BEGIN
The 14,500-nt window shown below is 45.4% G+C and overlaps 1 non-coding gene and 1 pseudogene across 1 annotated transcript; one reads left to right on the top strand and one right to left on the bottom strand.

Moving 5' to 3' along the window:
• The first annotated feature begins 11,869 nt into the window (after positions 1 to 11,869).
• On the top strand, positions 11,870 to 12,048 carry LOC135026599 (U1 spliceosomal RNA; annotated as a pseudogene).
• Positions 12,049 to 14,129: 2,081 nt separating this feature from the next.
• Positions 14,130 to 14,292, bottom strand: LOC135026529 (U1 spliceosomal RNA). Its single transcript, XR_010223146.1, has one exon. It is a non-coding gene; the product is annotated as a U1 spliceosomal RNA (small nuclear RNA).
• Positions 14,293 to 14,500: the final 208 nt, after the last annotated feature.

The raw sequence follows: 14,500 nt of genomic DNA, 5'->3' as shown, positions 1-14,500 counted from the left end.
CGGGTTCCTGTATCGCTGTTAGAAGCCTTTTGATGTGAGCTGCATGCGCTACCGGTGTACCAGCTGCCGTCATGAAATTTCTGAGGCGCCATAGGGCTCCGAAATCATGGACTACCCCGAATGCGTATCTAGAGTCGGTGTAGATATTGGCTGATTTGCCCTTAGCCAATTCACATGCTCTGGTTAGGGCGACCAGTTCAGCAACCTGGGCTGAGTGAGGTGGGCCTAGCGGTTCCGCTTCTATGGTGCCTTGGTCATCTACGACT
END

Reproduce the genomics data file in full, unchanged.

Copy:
The 14,500-nt window shown below is 45.4% G+C and overlaps 1 non-coding gene and 1 pseudogene across 1 annotated transcript; one reads left to right on the top strand and one right to left on the bottom strand.

Moving 5' to 3' along the window:
• The first annotated feature begins 11,869 nt into the window (after positions 1 to 11,869).
• On the top strand, positions 11,870 to 12,048 carry LOC135026599 (U1 spliceosomal RNA; annotated as a pseudogene).
• Positions 12,049 to 14,129: 2,081 nt separating this feature from the next.
• Positions 14,130 to 14,292, bottom strand: LOC135026529 (U1 spliceosomal RNA). Its single transcript, XR_010223146.1, has one exon. It is a non-coding gene; the product is annotated as a U1 spliceosomal RNA (small nuclear RNA).
• Positions 14,293 to 14,500: the final 208 nt, after the last annotated feature.

The raw sequence follows: 14,500 nt of genomic DNA, 5'->3' as shown, positions 1-14,500 counted from the left end.
CGGGTTCCTGTATCGCTGTTAGAAGCCTTTTGATGTGAGCTGCATGCGCTACCGGTGTACCAGCTGCCGTCATGAAATTTCTGAGGCGCCATAGGGCTCCGAAATCATGGACTACCCCGAATGCGTATCTAGAGTCGGTGTAGATATTGGCTGATTTGCCCTTAGCCAATTCACATGCTCTGGTTAGGGCGACCAGTTCAGCAACCTGGGCTGAGTGAGGTGGGCCTAGCGGTTCCGCTTCTATGGTGCCTTGGTCATCTACGACT